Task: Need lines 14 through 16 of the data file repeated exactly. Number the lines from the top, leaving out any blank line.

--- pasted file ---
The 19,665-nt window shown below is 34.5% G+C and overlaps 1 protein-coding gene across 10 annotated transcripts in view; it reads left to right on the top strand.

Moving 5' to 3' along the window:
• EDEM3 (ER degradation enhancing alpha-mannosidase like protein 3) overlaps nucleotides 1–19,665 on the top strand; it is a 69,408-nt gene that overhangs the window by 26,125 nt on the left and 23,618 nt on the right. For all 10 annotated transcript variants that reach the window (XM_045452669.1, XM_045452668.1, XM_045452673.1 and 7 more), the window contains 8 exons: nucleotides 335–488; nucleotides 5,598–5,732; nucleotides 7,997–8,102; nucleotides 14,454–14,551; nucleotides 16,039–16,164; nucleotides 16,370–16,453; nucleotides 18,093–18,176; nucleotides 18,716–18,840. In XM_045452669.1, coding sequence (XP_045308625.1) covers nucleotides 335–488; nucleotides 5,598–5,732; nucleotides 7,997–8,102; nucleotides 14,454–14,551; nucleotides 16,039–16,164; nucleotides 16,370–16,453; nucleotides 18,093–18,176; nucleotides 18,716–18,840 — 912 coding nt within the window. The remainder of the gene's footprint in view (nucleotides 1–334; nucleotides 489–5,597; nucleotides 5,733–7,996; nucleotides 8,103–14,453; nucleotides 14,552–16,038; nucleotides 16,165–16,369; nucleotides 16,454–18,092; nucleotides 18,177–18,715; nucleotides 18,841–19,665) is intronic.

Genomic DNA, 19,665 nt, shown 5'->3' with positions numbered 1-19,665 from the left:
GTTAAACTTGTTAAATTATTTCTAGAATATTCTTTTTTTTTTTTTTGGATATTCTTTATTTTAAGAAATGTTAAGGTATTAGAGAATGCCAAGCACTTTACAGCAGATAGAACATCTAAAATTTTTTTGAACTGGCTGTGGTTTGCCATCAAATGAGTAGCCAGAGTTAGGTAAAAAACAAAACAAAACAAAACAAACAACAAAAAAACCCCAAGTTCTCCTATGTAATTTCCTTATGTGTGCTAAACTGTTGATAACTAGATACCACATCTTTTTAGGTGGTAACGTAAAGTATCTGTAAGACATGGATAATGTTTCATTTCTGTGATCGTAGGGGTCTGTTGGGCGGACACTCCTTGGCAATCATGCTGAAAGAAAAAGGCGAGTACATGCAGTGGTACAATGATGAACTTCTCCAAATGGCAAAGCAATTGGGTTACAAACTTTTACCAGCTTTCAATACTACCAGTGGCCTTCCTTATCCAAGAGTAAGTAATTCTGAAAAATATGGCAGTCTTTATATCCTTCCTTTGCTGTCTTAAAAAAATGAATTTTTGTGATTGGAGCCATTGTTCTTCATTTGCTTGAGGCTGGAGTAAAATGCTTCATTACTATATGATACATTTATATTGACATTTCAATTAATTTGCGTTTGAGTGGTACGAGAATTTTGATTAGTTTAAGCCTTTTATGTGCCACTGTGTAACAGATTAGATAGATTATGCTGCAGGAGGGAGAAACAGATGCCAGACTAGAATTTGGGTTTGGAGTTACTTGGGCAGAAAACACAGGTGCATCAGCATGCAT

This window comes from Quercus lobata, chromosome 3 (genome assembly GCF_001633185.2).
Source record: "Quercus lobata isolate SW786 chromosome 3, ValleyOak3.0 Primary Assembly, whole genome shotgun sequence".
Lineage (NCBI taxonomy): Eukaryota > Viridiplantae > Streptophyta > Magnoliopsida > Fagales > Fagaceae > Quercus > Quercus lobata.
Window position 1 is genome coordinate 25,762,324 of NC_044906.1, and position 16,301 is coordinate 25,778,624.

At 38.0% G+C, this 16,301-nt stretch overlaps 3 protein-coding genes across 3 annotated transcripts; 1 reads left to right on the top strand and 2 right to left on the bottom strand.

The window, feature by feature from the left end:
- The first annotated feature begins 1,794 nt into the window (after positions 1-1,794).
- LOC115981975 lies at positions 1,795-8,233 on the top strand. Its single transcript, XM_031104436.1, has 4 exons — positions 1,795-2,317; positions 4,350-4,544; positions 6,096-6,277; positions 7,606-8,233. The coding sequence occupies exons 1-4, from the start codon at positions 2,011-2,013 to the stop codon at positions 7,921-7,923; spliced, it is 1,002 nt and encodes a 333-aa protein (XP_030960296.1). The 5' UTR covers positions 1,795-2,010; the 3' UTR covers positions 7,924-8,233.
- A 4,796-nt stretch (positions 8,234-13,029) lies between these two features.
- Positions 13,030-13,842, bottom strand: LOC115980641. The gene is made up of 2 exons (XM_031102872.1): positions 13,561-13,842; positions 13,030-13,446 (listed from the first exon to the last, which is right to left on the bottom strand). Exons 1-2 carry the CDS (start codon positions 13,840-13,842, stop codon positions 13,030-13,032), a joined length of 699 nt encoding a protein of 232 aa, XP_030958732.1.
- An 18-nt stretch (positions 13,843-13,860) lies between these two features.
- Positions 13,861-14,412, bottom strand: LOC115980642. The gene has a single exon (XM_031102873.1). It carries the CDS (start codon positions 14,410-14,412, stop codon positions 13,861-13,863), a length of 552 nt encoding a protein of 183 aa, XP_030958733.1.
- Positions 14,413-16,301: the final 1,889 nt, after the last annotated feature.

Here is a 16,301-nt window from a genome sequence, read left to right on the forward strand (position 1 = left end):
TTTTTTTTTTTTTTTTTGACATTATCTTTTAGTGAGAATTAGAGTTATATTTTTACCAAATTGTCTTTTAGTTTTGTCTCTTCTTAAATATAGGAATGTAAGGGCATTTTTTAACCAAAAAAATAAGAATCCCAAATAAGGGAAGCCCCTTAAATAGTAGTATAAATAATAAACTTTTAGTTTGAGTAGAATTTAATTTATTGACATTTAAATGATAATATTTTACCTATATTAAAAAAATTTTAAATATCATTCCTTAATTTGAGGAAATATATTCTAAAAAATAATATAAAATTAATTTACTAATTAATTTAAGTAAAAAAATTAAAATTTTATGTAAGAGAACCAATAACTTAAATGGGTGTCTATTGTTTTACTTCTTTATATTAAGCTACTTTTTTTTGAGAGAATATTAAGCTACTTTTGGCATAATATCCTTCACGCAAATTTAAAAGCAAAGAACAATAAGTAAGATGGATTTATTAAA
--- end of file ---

- A 4,796-nt stretch (positions 8,234-13,029) lies between these two features.
- Positions 13,030-13,842, bottom strand: LOC115980641. The gene is made up of 2 exons (XM_031102872.1): positions 13,561-13,842; positions 13,030-13,446 (listed from the first exon to the last, which is right to left on the bottom strand). Exons 1-2 carry the CDS (start codon positions 13,840-13,842, stop codon positions 13,030-13,032), a joined length of 699 nt encoding a protein of 232 aa, XP_030958732.1.
- An 18-nt stretch (positions 13,843-13,860) lies between these two features.